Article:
Chandratal : Where Time Stands Still

Tripoto
8th Sep 2018
Photo of Chandratal : Where Time Stands Still by nomad mj

"Difficult roads often lead to beautiful destinations"

The saying is apt for the place. Its an enchanting lake with a panoramic landscape. Time stands still at this natural marvel. This is what you call heavenly lake on earth. This is serene place, with absolute clear sky. This place shows us the beautiful aspect of nature.

Photo of Chandratal : Where Time Stands Still by nomad mj

According to legend, this is the place where Lord Indra's chariot picked up Yudhishthira, the eldest of the Pandava brothers, so that he could begin his journey to heaven. As far as I was concerned, I was already in heaven. At an altitude of 4,300 metres, Chandratal rests in a rock basin that has been closed by the mountains surrounding it. The lake is situated on a plateau called Samudra Tapu, overlooking the Chandra River which originates from a glacier near Bara-lacha-la. It reflects the Chandra Bhaga range in its calm blue waters and is fed by the surrounding glaciers.

Photo of Chandratal : Where Time Stands Still by nomad mj
Photo of Chandratal : Where Time Stands Still by nomad mj

Enter the valley of Lahaul-Spiti, and the terrain changed to another kind of stark grandeur. No more lush green alpine vegetation. Now I was staring at contours of a far more complex nature. Endless layers of powdery maroon and glowing ochre slopes loomed in the distance, with the beautiful River Chandra drawing patterns in the lap of an ever-widening basin.

Photo of Chandratal : Where Time Stands Still by nomad mj

On this route there are no tea-stalls and eateries at every turn. Instead, you will find pea and potato fields. Stop by and sample some. These are the sweetest, most succulent peas you'd have ever tasted. There is very little vehicular traffic too, but do expect to slow down as a big flock of sheep takes over the entire width of the road and slowly ambles by. Don't even bother to hoot because this is where you go at their pace – unhurried, unfazed, happy to find a patch of grass in the largely barren terrain. You watch them quietly and the moment becomes your oasis.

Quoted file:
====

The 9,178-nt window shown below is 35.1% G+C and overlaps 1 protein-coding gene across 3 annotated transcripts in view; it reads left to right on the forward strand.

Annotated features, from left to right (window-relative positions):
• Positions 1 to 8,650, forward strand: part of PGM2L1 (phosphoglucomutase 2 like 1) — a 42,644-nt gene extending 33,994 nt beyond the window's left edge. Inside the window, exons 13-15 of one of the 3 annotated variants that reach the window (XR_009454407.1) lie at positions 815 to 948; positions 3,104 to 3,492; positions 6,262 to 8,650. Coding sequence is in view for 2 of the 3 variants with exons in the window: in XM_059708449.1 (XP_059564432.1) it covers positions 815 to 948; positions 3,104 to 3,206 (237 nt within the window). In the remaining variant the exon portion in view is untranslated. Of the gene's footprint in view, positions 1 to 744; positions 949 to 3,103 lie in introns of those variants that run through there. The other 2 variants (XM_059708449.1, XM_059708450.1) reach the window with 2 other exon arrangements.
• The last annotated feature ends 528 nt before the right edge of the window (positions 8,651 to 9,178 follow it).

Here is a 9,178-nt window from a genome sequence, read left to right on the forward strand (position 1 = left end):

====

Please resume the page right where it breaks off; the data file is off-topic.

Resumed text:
Photo of Chandratal : Where Time Stands Still by nomad mj
Photo of Chandratal : Where Time Stands Still by nomad mj


Past the few and far between milestones of Gramphu, Chhatru and Chhota Dara, lies wind-swept Batal. From here one crosses a bridge and then either takes the left to Chandratal, or the right to Kaza. It is also at Batal where the State Transport buses plying between Kullu and Kaza (only two buses either way each day) halt for lunch.  Chandratal is a 14-km drive/trek from Batal on what they call a 'jeepable' track. As I was thrown up and down my seat all the way to my destination, I understood just how relative the term 'able' is.

Photo of Chandratal : Where Time Stands Still by nomad mj
Photo of Chandratal : Where Time Stands Still by nomad mj
Photo of Chandratal : Where Time Stands Still by nomad mj

If you attempt to cross the mighty Kunzum Pass, you are rewarded by the view of Chandratal—a moon-shaped lake with its water changing colours throughout the day. It takes a bit of an effort to reach Chandratal. You can either reach it on foot from either Batal or Kunzum Pass, or opt for the motorable road that takes a little longer route but goes almost till the base of the lake.

There are vast meadows on the way where you can camp if you decide to spend a day here. Best time to visit Chandratal is between noon and 4 pm when the lake takes an aquamarine blue colour. It changes colour as the clouds move over it. The grassy meadows by the river. Once there, I found myself staring at a yellow board that said, “No vehicles allowed beyond this point. Please walk a few paces to behold nature's marvel on the highlands of Lahaul and Spiti.” Perfect!!

Photo of Chandratal : Where Time Stands Still by nomad mj
Photo of Chandratal : Where Time Stands Still by nomad mj


I  started following a dusty track behind the yellow board. With not a soul in sight except for the ethereal mountains, I felt as if I was all alone in the world. It was at the same time scary and wondrous.

I walked slowly, eager to catch the first glimpse of the lake. There it was, cradled in the lap of the mountains – dazzling blue and unreal. Prayer-flags fluttered in the strong wind. For a while I just stood mesmerized at the sight. It was such a pure turquoise. I looked up at the sky. It was not the same blue. So where did the lake get its colour from? Why did I need to know?